While there have been many high-level calls for the implementation of policies and programs to reduce HIV stigma, there appears to have only been limited global success in this endeavour. As recently as 2010, the UNAIDS Global Report highlighted the deficiencies in these stigma reduction efforts.

In 2008-2009, the UNAIDS Secretariat commissioned the International HIV/AIDS Alliance to review the national AIDS planning documents of 56 countries to ascertain whether they included programs to increase access to justice and reduce stigma and discrimination (e.g. law reform; know your rights/legal literacy; and human rights training for service providers, provision of legal services, and programs supporting the human rights of women and girls).

This study (published in 2010) found that, although about 90% of country activity plans included stigma and discrimination reduction programmes, fewer than 50% of countries costed or budgeted such programs. Further, the review indicated that countries rarely included a comprehensive package of programs to reduce stigma and discrimination in their national strategies.9

From a woman’s perspective, the lack of programs supporting the human rights of women and girls is disheartening.

In a 2004 study conducted on stigma in HIV positive women, one of the findings indicated that "both perceived and enacted stigma were pervasive in the lives of HIV-positive women … Stigma management largely involved efforts to control information in the service of preserving social relations and maintaining moral identity".10

"The 2008 UNAIDS Global report indicated that ‘an estimated 27% of Americans would prefer not to work closely with a woman living with HIV."11

As Gandhi said: "We must be the change we wish to see."

I therefore urge you all to participate in the online survey on HIV and stigma that is being conducted by NAPWHA and the National Centre in HIV Social Research. This valuable research project aims to be the first step in a program of activities aimed at putting an end to the stigma of HIV.

I finished writing this having just returned from a brilliant concert by Sting and the Sydney Symphony Orchestra in the Opera House forecourt. One of his songs struck me as not only poignant but especially pertinent. The lyrics from Tomorrow We’ll See seem to be particularly apt for us all and sum up the often complex relationship between HIV and stigma...

‘Don't judge me
You could be me in another life
In another set of circumstances’

12

  1. Health Resources and Services Administration, HIV/AIDS Bureau
  2. Bruce G. Link, Mailman School of Public Health, Columbia University; The Stigma Process: Reconceiving the Definition of Stimga (2000), American Public Health Association, 128th Annual Meeting and Exposition.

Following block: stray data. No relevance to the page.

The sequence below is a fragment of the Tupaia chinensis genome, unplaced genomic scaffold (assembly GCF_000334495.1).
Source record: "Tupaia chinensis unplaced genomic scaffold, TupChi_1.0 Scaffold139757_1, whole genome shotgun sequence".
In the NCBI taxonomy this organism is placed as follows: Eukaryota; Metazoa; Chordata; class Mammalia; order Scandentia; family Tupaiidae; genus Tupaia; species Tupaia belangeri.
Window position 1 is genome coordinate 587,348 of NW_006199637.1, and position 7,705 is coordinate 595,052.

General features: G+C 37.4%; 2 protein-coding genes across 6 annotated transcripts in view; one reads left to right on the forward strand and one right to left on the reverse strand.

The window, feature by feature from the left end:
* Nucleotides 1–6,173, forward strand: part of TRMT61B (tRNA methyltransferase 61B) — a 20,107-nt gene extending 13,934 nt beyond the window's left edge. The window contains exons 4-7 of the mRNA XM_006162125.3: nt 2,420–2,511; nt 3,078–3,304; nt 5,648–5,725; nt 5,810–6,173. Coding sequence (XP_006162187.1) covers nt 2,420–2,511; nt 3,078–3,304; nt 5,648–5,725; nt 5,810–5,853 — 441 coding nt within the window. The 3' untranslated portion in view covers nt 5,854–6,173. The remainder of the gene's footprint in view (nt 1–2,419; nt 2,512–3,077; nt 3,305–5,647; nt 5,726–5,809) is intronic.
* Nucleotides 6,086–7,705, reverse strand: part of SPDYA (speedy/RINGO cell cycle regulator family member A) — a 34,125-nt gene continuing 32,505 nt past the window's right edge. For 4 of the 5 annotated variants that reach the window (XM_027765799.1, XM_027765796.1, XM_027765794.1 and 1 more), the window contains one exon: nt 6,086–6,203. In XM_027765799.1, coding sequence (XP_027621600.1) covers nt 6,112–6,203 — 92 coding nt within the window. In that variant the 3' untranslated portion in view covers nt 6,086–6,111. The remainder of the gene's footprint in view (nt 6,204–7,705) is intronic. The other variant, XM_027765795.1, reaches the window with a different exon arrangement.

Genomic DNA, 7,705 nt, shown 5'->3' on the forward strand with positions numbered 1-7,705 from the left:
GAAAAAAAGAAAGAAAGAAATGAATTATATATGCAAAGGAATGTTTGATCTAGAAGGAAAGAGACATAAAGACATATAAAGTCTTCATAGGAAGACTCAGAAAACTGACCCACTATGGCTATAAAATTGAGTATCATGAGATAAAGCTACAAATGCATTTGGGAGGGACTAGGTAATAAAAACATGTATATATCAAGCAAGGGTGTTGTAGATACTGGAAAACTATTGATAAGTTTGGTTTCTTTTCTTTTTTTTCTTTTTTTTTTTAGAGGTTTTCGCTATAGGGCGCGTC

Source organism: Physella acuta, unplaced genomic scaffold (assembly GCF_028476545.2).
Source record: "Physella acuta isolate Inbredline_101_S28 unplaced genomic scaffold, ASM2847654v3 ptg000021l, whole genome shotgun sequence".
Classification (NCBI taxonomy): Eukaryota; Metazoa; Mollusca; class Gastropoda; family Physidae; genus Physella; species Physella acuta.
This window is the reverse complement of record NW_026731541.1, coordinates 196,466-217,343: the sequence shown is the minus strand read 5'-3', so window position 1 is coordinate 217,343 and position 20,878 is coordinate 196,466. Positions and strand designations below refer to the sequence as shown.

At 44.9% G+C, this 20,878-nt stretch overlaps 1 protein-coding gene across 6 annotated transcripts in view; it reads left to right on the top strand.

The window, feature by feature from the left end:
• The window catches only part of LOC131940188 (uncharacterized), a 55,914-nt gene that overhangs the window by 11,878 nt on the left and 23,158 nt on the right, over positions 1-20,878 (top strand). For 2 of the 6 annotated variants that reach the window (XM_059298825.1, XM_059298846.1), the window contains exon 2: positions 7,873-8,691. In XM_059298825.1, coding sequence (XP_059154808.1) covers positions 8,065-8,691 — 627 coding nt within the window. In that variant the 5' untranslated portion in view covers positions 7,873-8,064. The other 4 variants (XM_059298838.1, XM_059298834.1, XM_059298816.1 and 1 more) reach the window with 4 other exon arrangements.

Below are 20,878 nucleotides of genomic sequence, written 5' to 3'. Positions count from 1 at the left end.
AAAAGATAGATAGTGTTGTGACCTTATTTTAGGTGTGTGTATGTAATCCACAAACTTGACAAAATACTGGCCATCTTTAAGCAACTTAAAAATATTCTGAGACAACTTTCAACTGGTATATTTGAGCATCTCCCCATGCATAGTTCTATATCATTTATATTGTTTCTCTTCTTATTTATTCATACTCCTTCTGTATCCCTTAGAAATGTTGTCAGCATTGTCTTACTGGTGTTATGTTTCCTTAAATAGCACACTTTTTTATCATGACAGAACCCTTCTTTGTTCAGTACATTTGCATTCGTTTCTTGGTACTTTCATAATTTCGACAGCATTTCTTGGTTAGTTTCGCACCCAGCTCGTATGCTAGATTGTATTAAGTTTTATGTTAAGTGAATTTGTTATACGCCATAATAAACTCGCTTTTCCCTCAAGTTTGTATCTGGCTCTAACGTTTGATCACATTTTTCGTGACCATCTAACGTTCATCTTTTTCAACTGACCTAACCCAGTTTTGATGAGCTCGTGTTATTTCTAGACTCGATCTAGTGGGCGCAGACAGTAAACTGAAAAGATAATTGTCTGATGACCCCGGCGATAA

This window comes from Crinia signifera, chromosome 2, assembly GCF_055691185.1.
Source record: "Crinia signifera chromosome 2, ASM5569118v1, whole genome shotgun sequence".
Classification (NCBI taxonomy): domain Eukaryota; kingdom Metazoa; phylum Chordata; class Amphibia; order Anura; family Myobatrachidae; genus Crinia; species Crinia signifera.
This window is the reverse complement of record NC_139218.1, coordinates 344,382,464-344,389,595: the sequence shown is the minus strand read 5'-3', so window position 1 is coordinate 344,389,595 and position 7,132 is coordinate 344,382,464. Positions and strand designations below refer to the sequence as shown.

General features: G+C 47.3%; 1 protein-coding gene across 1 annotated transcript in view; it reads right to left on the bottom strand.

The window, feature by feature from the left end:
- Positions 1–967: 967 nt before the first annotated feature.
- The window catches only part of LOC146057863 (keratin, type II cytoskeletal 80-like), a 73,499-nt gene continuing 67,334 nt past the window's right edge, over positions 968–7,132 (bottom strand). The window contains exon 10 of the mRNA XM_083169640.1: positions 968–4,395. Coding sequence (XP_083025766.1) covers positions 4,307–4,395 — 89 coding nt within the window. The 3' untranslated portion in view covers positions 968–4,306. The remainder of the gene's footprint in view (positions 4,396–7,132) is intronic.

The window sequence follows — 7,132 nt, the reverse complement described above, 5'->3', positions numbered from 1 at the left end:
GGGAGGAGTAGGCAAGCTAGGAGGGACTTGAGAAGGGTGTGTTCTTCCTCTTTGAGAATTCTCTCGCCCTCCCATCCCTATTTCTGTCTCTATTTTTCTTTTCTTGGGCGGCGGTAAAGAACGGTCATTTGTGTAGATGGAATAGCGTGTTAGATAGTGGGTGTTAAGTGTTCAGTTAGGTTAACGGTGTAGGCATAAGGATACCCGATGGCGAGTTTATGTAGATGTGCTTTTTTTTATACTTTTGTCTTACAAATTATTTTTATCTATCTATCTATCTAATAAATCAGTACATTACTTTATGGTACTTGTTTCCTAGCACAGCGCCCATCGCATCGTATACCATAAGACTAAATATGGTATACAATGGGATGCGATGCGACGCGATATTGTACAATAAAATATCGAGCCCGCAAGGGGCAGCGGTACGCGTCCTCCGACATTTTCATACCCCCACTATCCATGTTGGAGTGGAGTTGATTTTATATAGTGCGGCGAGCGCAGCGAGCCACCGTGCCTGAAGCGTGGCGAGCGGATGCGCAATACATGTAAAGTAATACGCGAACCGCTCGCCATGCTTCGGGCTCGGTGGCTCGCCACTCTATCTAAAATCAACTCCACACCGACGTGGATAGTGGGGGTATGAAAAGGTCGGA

3. Stigma in the HIV/AIDS epidemic: a review of the literature and recommendations for the way forward
    Mahajan, Anish P., Sayles, Jennifer N., Patel, Vishal A., Remien, Robert H., Sawires, Sharif R, Ortiz, Daniel J., Szekeres, Greg; Coates, Thomas J; AIDS (Official Journal of the International AIDS Society), Vol. 22, August 2008, pp.S67-S79
  4. Stigma in the HIV/AIDS epidemic: a review of the literature and recommendations for the way forward Mahajan, Anish P., Sayles, Jennifer N., Patel, Vishal A., Remien, Robert H., Sawires, Sharif R, Ortiz, Daniel J., Szekeres, Greg; Coates, Thomas J; AIDS (Official Journal of the International AIDS Society), Vol. 22, August 2008, pp.S67-S79
  5. Stigma in the HIV/AIDS epidemic: a review of the literature and recommendations for the way forward
    Mahajan, Anish P., Sayles, Jennifer N., Patel, Vishal A., Remien, Robert H., Sawires, Sharif R, Ortiz, Daniel J., Szekeres, Greg; Coates, Thomas J; AIDS (Official Journal of the International AIDS Society), Vol. 22, August 2008, pp.S67-S79
  6. 6.Stigma in the HIV/AIDS epidemic: a review of the literature and recommendations for the way forward
    Mahajan, Anish P., Sayles, Jennifer N., Patel, Vishal A., Remien, Robert H., Sawires, Sharif R, Ortiz, Daniel J., Szekeres, Greg; Coates, Thomas J; AIDS (Official Journal of the International AIDS Society), Vol. 22, August 2008, pp.S67-S79
  7. http://www.avert.org/hiv-aids-stigma.htm
  8. Ban Ki-moon op-ed (06 August, 2008), The Stigma Factor, The Washington Times http://www.washingtontimes.com/news/2008/aug/06/the-stigma-factor/
  9. UNAIDS Report on the global AIDS epidemic 2010, pp.122-124 http://www.unaids.org/globalreport/Global_report.htm
  10. Stigma in HIV-Positive Women, Margarete Sandelowski, Camille Lambe, and Julie Barroso; Journal of Nursing Scholarship, Vol. 36, Issue 2. pp.122-128, June 2004
  11. UNAIDS Report on the global AIDS epidemic 2008 
  12. From the album by Sting, Brand New Day, (1999)